Split Votes Shouldn’t Be A Concern in the 2019 Elections

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Voting ballot

The most common of refrains and the biggest of fears in the run-up to the South African 2019 elections has been fear about what many have called split votes: Votes given to smaller parties, leading to them being wasted because the smaller party doesn’t win a seat and instead takes away votes from the Official Opposition.

So big has this fear become that the Democratic Alliance (DA) has been sending out automated SMSs to voters:

Many have understandably called this SMS campaign obnoxious. Nobody likes spam. And mass-targeted messaging like this is classifiable as spam. The response here to the SMS has also indicated a very bovine disagreement with the sentiments of the campaign.

Not only is this campaign annoying, it is also intellectually dishonest, and shows the DA’s ever-growing shift into a party that doesn’t deserve any support by liberals or even constitutional democrats.

Even before the campaign, however, many South Africans who have expressed disillusionment with the DA have shown a frustrated fear that voting for anybody else will be a waste. Many who would rightly want to vote for the Capitalist Party, for instance, are afraid their votes will be wasted.

But it is never a waste to vote for a party that truly represents you, especially seeing that in our political system, it isn’t waste at all.

This article will be addressing this fear-mongering and its associated myth. I will be focusing on the more ideological and qualitative side of the myth, as Mpiyakhe Dhlamini has already addressed the mathematical side of it.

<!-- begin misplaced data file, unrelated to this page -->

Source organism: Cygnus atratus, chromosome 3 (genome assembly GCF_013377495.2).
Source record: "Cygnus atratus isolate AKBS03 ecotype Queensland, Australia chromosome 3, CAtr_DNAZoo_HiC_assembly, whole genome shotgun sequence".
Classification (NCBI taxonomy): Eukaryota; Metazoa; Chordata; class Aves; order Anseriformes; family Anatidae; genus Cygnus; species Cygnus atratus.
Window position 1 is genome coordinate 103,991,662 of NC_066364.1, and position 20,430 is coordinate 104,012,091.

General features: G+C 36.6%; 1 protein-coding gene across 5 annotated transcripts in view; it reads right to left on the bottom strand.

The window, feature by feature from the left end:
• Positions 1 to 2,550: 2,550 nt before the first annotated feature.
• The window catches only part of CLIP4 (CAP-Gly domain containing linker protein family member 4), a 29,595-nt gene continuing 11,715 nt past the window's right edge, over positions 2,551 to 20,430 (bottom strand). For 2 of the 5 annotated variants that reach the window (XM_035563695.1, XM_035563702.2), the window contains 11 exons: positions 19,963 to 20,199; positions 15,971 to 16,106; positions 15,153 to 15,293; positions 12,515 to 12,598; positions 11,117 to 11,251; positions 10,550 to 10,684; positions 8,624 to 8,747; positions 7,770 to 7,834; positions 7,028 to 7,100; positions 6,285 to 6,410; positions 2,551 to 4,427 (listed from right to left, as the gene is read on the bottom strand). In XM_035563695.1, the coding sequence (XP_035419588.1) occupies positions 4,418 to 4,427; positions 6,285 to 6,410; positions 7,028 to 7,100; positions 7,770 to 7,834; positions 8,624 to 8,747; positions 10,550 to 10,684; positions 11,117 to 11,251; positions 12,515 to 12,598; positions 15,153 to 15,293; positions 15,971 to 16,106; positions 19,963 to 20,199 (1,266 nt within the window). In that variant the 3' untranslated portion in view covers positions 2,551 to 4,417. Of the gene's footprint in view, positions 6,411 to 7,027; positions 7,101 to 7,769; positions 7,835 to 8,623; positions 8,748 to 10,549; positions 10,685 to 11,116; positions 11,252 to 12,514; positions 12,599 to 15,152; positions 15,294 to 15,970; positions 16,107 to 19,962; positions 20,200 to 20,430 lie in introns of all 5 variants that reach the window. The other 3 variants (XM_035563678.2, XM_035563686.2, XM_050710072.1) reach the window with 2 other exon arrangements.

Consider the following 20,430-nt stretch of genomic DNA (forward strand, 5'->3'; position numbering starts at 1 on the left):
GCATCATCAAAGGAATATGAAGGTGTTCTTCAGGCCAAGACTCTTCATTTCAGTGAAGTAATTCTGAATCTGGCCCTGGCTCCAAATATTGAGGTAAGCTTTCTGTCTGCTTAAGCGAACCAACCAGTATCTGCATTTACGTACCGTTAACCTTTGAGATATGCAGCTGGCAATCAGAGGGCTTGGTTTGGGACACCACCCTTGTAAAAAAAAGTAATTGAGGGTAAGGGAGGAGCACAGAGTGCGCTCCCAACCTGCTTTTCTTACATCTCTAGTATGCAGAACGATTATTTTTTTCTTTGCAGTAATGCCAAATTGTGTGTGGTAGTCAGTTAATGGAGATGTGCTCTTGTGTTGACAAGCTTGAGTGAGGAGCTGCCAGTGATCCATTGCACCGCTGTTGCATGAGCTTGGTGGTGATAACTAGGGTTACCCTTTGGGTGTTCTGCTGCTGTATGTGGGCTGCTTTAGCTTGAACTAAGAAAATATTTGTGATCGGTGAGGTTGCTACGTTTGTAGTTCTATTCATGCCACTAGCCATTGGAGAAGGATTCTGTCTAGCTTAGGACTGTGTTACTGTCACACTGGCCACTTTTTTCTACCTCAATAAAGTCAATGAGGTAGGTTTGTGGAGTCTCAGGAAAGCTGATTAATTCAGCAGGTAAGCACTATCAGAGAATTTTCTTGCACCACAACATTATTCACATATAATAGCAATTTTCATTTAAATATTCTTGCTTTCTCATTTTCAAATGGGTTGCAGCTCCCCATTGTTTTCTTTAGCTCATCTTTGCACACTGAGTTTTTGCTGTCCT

Why the confusion?

Why all this confusion about vote wasting? I suspect the problem comes from a gross misunderstanding of our electoral system.

Too many people believe that votes only benefit winners in South Africa. This is true in countries that subscribe to the first-past-the-post system. There the winner – 50.01% of the vote in a given constituency – gets all, and everyone else, regardless of how many votes they get, gets nothing.

That’s how it works in the United States and Britain. Under that system, vote wasting is a thing. One must tactically vote to ensure that the least bad candidate is victorious.

South Africa, however, does not subscribe to the first-past-the-post system. We have a proportional representation system (PR for short). In PR, everyone in the country or province votes for the parties on the ballot. The proportion of votes that a party receives then determines how many seats they will occupy in Parliament and the provincial legislature respectively.

So, if a parliament has 10 seats, and there are 100 voters, every 10 votes will translate to a single seat.

Seats are taken up by parliamentarians appointed by their party. You can find the list of candidates for all parties if you look hard enough. For every seat they get, a candidate of theirs enters Parliament.

Once in Parliament, however, the role of the party is supposed to stop. Every candidate is theoretically allowed to vote how they wish, and many candidates across party lines will be on the same side when it comes to voting on legislation.